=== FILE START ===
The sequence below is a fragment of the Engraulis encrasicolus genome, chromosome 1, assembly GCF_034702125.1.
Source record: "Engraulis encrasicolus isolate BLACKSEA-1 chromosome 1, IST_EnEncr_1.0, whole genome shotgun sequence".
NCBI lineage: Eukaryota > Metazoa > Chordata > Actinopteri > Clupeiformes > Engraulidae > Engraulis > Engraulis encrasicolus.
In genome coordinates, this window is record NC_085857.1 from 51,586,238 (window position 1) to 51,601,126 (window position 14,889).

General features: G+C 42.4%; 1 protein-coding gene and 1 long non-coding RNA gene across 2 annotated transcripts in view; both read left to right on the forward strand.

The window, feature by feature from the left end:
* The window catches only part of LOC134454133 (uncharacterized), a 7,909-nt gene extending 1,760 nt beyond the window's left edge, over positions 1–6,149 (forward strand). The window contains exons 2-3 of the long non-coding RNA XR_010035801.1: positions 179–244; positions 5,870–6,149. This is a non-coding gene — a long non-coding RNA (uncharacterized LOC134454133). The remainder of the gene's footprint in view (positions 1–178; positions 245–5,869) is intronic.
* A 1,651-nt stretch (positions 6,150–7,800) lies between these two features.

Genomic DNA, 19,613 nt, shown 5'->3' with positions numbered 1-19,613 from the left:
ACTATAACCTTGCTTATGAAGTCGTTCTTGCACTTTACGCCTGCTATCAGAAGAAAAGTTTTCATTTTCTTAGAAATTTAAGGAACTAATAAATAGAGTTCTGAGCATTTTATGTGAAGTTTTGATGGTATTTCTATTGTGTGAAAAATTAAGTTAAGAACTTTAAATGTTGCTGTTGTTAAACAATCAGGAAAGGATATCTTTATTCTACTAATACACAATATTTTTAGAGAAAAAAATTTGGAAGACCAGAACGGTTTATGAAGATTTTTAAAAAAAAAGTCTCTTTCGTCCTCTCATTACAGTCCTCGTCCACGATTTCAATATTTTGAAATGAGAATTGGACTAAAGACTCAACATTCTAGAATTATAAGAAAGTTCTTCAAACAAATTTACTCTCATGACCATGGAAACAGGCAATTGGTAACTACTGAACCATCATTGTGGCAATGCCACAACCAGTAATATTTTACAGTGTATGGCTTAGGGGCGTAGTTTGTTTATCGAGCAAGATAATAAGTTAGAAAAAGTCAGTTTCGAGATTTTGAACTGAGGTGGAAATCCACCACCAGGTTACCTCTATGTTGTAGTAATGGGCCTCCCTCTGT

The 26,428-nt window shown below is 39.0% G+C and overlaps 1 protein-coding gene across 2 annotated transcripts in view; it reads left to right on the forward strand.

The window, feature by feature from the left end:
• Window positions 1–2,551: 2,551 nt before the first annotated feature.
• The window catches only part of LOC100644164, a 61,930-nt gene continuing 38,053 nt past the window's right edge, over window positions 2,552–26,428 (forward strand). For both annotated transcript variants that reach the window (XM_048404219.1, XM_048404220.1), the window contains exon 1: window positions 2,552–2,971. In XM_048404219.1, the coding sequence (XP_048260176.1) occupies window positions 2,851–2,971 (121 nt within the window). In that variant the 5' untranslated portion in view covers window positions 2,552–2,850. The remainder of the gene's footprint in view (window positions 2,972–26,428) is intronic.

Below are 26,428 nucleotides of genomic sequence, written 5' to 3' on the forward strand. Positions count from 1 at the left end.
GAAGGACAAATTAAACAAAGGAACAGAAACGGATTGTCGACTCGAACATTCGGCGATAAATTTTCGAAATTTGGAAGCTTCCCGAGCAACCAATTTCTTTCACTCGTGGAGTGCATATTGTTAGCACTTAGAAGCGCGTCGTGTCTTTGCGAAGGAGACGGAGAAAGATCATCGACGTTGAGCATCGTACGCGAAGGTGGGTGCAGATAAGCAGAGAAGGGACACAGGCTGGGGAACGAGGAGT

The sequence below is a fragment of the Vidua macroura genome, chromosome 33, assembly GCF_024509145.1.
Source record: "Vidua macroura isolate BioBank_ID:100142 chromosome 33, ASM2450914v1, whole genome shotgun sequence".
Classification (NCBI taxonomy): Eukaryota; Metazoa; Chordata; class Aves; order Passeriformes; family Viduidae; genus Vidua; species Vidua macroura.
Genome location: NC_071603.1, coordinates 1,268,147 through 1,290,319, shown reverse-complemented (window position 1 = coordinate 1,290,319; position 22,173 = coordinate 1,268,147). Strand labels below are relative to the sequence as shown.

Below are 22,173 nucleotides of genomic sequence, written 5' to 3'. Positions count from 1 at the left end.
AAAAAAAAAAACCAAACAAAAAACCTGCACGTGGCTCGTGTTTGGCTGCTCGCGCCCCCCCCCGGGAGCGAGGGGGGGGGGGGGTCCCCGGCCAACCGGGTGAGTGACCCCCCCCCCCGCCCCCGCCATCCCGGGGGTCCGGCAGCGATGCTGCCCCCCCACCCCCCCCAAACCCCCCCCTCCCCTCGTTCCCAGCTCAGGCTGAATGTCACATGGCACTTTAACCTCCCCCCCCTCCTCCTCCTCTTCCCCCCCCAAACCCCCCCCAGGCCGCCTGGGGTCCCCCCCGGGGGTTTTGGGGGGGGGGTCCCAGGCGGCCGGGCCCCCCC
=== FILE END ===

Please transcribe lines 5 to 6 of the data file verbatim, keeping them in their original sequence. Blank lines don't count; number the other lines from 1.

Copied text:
General features: G+C 42.4%; 1 protein-coding gene and 1 long non-coding RNA gene across 2 annotated transcripts in view; both read left to right on the forward strand.

The window, feature by feature from the left end: